Saving energy during filter regeneration cycles
Energy is also saved by taking advantage of the pool’s filtration system’s auto-regeneration feature.
“The pool uses a Defender filtration system made by Neptune Benson,” says Hershey. “As a field technician, I have seen Defender systems deliver unsurpassed pool water quality. The system also has the ability to control pump function.”
The Defender system uses a unique filtration process. Once a day, the system turns on a pump to initiate a 10-minute regeneration process called the “pre-coat” cycle. The pressure induced by the pump causes particles of filter media, typically perlite, to attach to an array of flexible tubes. After 10 minutes, a valve is opened to allow the pool water to enter the filtration chamber, pass through the tubes and return to the pool sparkling clean.
“The Defender system regenerates the media automatically,” Hershey explains. During the filter pre-coat cycle, the controller uses the ‘jog’ speed feature programmed into the Danfoss VLT® Drive to reduce flow. The filter controller sends a signal to decrease pump speed during the daily pre-coat cycle. During those 10 minutes, the motors run at about 40 Hz. It’s not a long time nor a huge speed reduction, but the savings add up.”
By reducing speed to match the general flow rate and the pre-coat cycle requirements, the VLT® AQUA Drives save the Center a total of $2,750 a year. As a result, the payback period for the variable frequency drive retrofit project was under two years.
Easy energy savings plus improved pump performance
Integrating the Danfoss VLT® AQUA Drives with the filtration system’s controls was easy. Hershey wired the drive to the Defender’s flow meter using the system’s 4-20mA 0-10 VDC analog output. Factory installed fused disconnects eliminated the need for additional disconnect boxes. Both drives were calibrated using the Automatic Motor Adaption (AMA) feature, which was accessible through the VLT® AQUA Drive’s menu.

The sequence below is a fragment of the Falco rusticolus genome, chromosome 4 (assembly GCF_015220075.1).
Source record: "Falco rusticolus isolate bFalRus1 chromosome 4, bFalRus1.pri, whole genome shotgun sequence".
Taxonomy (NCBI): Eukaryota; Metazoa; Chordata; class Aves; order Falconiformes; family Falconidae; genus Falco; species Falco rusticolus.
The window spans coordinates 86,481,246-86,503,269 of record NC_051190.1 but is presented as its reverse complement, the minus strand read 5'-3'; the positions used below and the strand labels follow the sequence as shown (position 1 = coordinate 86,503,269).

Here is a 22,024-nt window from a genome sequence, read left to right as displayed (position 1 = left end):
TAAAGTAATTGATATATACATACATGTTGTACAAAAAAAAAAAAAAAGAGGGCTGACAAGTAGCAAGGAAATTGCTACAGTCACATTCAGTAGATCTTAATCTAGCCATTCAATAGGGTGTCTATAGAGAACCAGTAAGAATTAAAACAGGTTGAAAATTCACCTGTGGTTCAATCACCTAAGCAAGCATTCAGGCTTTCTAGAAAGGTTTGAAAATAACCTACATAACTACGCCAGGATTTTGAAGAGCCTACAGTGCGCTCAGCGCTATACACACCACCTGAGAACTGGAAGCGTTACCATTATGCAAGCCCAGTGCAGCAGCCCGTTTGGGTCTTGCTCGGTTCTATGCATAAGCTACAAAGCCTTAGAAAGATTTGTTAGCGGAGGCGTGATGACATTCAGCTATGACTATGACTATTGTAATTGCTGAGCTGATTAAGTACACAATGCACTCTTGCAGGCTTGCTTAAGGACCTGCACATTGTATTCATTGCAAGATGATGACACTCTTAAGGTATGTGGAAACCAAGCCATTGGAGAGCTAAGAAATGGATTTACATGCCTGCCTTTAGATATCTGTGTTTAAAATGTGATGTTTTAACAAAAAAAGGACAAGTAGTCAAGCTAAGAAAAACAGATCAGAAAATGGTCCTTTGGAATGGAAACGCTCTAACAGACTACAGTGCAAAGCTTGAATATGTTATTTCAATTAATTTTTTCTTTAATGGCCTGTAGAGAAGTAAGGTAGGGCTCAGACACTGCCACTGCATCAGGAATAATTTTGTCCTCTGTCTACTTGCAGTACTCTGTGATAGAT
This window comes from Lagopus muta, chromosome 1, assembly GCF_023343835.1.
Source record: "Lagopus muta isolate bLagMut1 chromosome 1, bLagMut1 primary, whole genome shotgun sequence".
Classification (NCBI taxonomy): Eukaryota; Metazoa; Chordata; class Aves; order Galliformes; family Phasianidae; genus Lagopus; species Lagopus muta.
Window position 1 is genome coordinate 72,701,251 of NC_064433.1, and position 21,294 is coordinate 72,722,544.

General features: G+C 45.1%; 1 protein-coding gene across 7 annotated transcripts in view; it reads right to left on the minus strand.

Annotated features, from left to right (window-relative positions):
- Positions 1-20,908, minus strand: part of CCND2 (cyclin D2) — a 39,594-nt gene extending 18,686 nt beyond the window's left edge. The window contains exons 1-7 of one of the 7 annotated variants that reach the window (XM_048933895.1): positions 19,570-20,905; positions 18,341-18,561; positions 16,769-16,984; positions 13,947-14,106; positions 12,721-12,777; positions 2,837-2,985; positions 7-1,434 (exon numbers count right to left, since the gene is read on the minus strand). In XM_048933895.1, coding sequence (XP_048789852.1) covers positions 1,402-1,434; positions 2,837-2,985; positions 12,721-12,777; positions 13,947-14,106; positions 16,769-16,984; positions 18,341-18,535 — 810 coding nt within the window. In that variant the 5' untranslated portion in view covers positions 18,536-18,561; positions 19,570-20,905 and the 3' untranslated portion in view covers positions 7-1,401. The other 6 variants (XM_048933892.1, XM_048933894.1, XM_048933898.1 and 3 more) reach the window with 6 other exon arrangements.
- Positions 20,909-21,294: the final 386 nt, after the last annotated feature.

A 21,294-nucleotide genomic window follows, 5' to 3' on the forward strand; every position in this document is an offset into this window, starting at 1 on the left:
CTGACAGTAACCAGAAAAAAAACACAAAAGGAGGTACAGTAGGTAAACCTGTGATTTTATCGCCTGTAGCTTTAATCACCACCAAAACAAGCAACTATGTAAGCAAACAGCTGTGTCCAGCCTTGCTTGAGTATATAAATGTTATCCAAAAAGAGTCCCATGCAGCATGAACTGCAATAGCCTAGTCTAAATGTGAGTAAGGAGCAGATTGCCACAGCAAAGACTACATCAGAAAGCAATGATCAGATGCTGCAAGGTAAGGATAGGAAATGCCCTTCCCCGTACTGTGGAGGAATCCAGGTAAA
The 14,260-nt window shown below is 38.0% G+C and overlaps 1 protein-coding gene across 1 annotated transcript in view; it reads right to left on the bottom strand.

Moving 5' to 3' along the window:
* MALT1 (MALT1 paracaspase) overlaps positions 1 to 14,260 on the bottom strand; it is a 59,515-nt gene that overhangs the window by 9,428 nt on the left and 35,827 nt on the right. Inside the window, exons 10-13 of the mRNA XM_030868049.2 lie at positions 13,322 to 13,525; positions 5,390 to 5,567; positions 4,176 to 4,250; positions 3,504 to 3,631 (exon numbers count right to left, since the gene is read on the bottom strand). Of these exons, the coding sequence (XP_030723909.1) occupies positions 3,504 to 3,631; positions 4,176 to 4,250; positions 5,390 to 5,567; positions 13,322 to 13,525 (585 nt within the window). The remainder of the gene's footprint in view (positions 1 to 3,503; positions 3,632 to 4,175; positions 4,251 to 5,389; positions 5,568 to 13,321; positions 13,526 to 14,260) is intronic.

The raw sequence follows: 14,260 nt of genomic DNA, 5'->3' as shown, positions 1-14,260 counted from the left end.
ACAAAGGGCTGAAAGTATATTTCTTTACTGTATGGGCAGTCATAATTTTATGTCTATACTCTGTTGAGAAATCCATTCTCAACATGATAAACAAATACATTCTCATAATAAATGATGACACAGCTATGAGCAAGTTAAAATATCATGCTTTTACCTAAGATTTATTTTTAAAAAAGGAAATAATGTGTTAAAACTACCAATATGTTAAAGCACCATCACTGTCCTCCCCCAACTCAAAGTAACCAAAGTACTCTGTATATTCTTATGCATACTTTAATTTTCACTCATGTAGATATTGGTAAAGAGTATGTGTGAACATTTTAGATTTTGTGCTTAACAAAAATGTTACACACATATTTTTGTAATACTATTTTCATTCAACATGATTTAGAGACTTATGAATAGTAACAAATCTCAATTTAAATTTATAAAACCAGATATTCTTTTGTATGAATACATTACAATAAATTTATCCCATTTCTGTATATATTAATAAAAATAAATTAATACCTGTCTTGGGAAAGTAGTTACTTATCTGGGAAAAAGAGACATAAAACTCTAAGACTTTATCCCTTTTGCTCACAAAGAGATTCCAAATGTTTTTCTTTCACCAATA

“The AMA function optimizes the drive settings to the actual motor,” explains Hershey. “It compensates for tolerances in the motor and the motor cable’s electrical characteristics.”
There were operational benefits for Whisenhunt as well. “In addition to ramping pump motor speed up and down, the variable frequency drives gave us a convenient remote start/stop feature,” he says. “For safety, a ‘no flow’ detection feature uses relay contacts to ensure no chemicals are fed into the pool water if the drive goes off line. Plus, everyone noticed that with the VLT® AQUA Drives, the motors are running much quieter than before.”
Whisenhunt also appreciates that Danfoss VLT® AQUA Drives’ circuit boards are sealed against the corrosive effects of chlorine. The internal cooling system separates the electronics from the air flow to protect the system from particles and aerosols. Protected by a rugged NEMA 4X housing, the drives are also slightly smaller than the original soft start equipment, providing more space in the pump room.
According to Whisenhunt, the Danfoss VLT® AQUA Drive installation is delivering the problem-free, energy-efficient performance he was counting on. “When Neal presented the idea that Danfoss drives could save energy and be easy to operate, I knew we had to dive in. The variable frequency drive retrofit project is a great complement to our Health and Wellness Center’s clean, green reputation.”